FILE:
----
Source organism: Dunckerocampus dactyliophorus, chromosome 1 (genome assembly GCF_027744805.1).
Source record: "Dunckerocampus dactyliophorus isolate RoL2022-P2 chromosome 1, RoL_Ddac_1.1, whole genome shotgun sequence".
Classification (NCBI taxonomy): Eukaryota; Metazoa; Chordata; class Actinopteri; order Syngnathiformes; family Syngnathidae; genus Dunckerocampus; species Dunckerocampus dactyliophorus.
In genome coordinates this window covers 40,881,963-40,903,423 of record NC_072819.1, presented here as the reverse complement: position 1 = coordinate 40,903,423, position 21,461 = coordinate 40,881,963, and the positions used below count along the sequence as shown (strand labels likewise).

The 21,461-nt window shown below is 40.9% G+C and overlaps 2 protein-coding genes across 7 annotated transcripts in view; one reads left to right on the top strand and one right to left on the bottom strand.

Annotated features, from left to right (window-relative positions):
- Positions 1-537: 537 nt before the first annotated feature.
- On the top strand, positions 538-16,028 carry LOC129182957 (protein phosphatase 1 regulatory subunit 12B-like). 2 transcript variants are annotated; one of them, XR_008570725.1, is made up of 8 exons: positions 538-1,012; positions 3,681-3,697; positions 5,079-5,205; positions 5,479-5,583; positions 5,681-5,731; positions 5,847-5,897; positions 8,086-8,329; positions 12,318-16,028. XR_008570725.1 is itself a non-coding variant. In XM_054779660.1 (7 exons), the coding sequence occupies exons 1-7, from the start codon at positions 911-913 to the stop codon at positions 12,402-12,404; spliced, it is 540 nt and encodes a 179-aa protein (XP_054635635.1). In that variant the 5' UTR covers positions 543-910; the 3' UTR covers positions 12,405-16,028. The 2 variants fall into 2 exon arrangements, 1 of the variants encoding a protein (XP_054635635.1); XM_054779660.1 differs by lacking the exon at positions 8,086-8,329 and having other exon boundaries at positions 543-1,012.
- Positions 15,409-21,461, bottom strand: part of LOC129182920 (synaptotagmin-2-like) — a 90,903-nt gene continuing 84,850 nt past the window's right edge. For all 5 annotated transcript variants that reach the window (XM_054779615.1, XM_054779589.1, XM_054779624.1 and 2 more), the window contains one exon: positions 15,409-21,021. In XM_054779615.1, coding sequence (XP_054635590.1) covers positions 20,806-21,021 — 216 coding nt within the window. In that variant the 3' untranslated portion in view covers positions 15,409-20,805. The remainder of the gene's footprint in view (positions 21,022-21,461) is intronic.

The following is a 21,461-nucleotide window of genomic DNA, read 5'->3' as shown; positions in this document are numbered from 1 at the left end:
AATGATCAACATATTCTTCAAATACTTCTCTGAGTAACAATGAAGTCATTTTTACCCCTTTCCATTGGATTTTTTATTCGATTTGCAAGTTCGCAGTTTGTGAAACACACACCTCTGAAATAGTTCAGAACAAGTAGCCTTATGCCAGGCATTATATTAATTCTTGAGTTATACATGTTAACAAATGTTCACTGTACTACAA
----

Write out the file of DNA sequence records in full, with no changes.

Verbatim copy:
Source organism: Dunckerocampus dactyliophorus, chromosome 1 (genome assembly GCF_027744805.1).
Source record: "Dunckerocampus dactyliophorus isolate RoL2022-P2 chromosome 1, RoL_Ddac_1.1, whole genome shotgun sequence".
Classification (NCBI taxonomy): Eukaryota; Metazoa; Chordata; class Actinopteri; order Syngnathiformes; family Syngnathidae; genus Dunckerocampus; species Dunckerocampus dactyliophorus.
In genome coordinates this window covers 40,881,963-40,903,423 of record NC_072819.1, presented here as the reverse complement: position 1 = coordinate 40,903,423, position 21,461 = coordinate 40,881,963, and the positions used below count along the sequence as shown (strand labels likewise).

The 21,461-nt window shown below is 40.9% G+C and overlaps 2 protein-coding genes across 7 annotated transcripts in view; one reads left to right on the top strand and one right to left on the bottom strand.

Annotated features, from left to right (window-relative positions):
- Positions 1-537: 537 nt before the first annotated feature.
- On the top strand, positions 538-16,028 carry LOC129182957 (protein phosphatase 1 regulatory subunit 12B-like). 2 transcript variants are annotated; one of them, XR_008570725.1, is made up of 8 exons: positions 538-1,012; positions 3,681-3,697; positions 5,079-5,205; positions 5,479-5,583; positions 5,681-5,731; positions 5,847-5,897; positions 8,086-8,329; positions 12,318-16,028. XR_008570725.1 is itself a non-coding variant. In XM_054779660.1 (7 exons), the coding sequence occupies exons 1-7, from the start codon at positions 911-913 to the stop codon at positions 12,402-12,404; spliced, it is 540 nt and encodes a 179-aa protein (XP_054635635.1). In that variant the 5' UTR covers positions 543-910; the 3' UTR covers positions 12,405-16,028. The 2 variants fall into 2 exon arrangements, 1 of the variants encoding a protein (XP_054635635.1); XM_054779660.1 differs by lacking the exon at positions 8,086-8,329 and having other exon boundaries at positions 543-1,012.
- Positions 15,409-21,461, bottom strand: part of LOC129182920 (synaptotagmin-2-like) — a 90,903-nt gene continuing 84,850 nt past the window's right edge. For all 5 annotated transcript variants that reach the window (XM_054779615.1, XM_054779589.1, XM_054779624.1 and 2 more), the window contains one exon: positions 15,409-21,021. In XM_054779615.1, coding sequence (XP_054635590.1) covers positions 20,806-21,021 — 216 coding nt within the window. In that variant the 3' untranslated portion in view covers positions 15,409-20,805. The remainder of the gene's footprint in view (positions 21,022-21,461) is intronic.

The following is a 21,461-nucleotide window of genomic DNA, read 5'->3' as shown; positions in this document are numbered from 1 at the left end:
AATGATCAACATATTCTTCAAATACTTCTCTGAGTAACAATGAAGTCATTTTTACCCCTTTCCATTGGATTTTTTATTCGATTTGCAAGTTCGCAGTTTGTGAAACACACACCTCTGAAATAGTTCAGAACAAGTAGCCTTATGCCAGGCATTATATTAATTCTTGAGTTATACATGTTAACAAATGTTCACTGTACTACAA